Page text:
"The idea hit Turner's fancy, for with a chuckle he said to Walter Fawkes's eldest son, then a boy of about fifteen, 'Come along Hawkey and we will see what we can do for Papa' and the boy sat by his side the whole morning and witnessed the evolution of 'The First-Rate Taking in Stores.' His description of the way Turner went to work was very extraordinary; he began by pouring wet paint onto the paper till it was saturated, he tore, he scratched, he scrubbed at it in a kind of frenzy and the whole thing was chaos — but gradually and as if by magic the lovely ship, with all its exquisite minutia, came into being and by luncheon time the drawing was taken down in triumph."

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"J.M.W. Turner," the painter's retrospective, will remain in the gallery's West Building, Fourth Street and Constitution Avenue NW, through Janurary 6, 2008.

December 2, 2007 at 12:01 PM | Permalink | Comments (0) | TrackBack

Anti-Vibration Pads

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I must say I'm getting a little tired of the chugga-chugga of my washer and dryer across the laundry room floor — I may well opt for these.

From the website:

    Washer and Dryer Pads

    No more rattles and vibration

    Unless your floor is perfectly flat and level, and your washer and dryer feet are perfectly adjusted, it's common for them to rattle, thump and vibrate.

    But here's an easy solution.

    These Washer and Dryer Pads are constructed of a heavy-duty resilient foam rubber material that absorbs vibration.

    Self-adhesive design sticks to the bottom of your washer and dryer feet.

    Also great for any other equipment that vibrates.

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Set of 8 — $8.95.

December 2, 2007 at 11:01 AM | Permalink | Comments (0) | TrackBack

Experts' Experts: World's Best Liquid Smoke

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Where else but Cook's Illustrated are you going to find people drilling down on stuff like this?

For the September/October 2007 issue they not only did an exhaustive comparison of store-bought versions — they even made their own from scratch.

That's the way we like it done.

Here's their "Kitchen Notes" feature on the subject.

    Smoke in the Water

    Liquid smoke can be just fine — as long as you know what to avoid when selecting a brand.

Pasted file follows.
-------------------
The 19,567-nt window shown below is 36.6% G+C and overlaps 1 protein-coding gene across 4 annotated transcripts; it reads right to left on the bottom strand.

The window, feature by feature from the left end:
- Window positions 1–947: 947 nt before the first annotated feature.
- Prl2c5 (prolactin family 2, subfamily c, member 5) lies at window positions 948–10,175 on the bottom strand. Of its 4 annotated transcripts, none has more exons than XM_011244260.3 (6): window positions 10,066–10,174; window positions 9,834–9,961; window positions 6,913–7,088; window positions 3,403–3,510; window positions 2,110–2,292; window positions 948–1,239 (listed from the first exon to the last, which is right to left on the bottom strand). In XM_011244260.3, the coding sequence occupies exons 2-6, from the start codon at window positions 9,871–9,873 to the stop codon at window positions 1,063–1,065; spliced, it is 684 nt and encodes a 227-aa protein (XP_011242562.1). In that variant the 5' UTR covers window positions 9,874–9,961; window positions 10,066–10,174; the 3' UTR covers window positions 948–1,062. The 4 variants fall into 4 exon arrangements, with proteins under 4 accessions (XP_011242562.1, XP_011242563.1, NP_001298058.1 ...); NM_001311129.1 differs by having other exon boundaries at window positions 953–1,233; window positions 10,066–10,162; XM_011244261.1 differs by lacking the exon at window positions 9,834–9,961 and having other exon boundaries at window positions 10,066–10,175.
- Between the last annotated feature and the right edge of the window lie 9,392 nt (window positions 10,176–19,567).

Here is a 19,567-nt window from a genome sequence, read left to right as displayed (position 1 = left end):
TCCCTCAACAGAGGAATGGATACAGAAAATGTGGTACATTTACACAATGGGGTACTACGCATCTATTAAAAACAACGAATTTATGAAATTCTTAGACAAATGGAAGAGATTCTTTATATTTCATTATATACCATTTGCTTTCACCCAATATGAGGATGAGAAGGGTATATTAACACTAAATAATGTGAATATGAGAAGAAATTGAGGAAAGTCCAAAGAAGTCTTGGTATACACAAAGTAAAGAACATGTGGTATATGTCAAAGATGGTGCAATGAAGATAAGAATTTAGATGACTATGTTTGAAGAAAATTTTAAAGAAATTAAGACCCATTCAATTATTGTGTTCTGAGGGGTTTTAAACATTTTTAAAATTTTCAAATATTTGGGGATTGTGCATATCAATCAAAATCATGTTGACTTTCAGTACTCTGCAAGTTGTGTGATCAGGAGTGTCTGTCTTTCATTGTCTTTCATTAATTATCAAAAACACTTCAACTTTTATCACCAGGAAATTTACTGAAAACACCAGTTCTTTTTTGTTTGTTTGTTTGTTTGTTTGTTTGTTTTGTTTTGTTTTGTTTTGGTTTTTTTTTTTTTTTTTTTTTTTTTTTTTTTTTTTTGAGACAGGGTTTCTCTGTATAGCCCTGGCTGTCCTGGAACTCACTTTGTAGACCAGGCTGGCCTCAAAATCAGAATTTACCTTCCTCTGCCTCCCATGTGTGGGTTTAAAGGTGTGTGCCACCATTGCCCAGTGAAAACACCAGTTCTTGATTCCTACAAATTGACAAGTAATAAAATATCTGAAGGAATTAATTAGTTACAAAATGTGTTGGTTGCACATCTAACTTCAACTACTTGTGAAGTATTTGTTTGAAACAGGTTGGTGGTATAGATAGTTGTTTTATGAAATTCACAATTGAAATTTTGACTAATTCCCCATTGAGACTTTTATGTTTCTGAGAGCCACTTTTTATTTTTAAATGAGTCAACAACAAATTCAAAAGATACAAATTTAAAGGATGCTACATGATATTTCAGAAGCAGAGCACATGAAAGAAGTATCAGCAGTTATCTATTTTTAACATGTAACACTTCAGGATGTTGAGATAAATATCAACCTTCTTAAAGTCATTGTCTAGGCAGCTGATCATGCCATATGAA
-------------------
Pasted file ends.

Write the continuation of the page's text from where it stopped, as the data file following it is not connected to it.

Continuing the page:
We were among the many people who assume that there must be some kind of synthetic chemical chicanery going on in the making of "liquid smoke" flavoring. But according to the Colgin Company (which has been bottling liquid smoke since the 19th century), that's not the case. Liquid smoke is made by channeling smoke from smoldering wood chips through a condenser, which quickly cools the vapors, causing them to liquefy (just like the drops that form when you breathe on a piece of cold glass). The water-soluble flavor compounds in the smoke are trapped within this liquid, while the nonsoluble, carcinogenic tars and resins are removed by a series of filters, resulting in a clean, smoke-flavored liquid.

    Curious about the manufacturing process for this product, we wondered if we could bottle up some smoke for ourselves. To do this, we created a small-scale mock-up of the commercial method, involving a kettle grill, a duct fan, a siphon, and an ice-chilled glass coil condenser.

    In a comparison of homemade and store-bought liquid smoke, homemade was praised for its clean, intense, smoky flavor. But we spent an entire day and $50 on materials to produce 3 tablespoons of homemade liquid smoke. Commercial liquid smoke is just fine, especially if you avoid brands with additives such as salt, vinegar, and molasses. Wright's Liquid Smoke is our top-rated brand and contains nothing but smoke and water.

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You can get a 3.5 oz. bottle of Wright's here for $1.99.

December 2, 2007 at 10:01 AM | Permalink | Comments (0) | TrackBack

Page Holder

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From the website:

    Page Holder

    Designed by Pascal Charmolu.

    This sleek stainless-steel page holder keeps cookbooks and other books open for reference without damaging the book spine and allows for hands-free reading while cooking.

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2rtrthh

The hole is a nice touch.

$30.

December 2, 2007 at 09:01 AM | Permalink | Comments (0) | TrackBack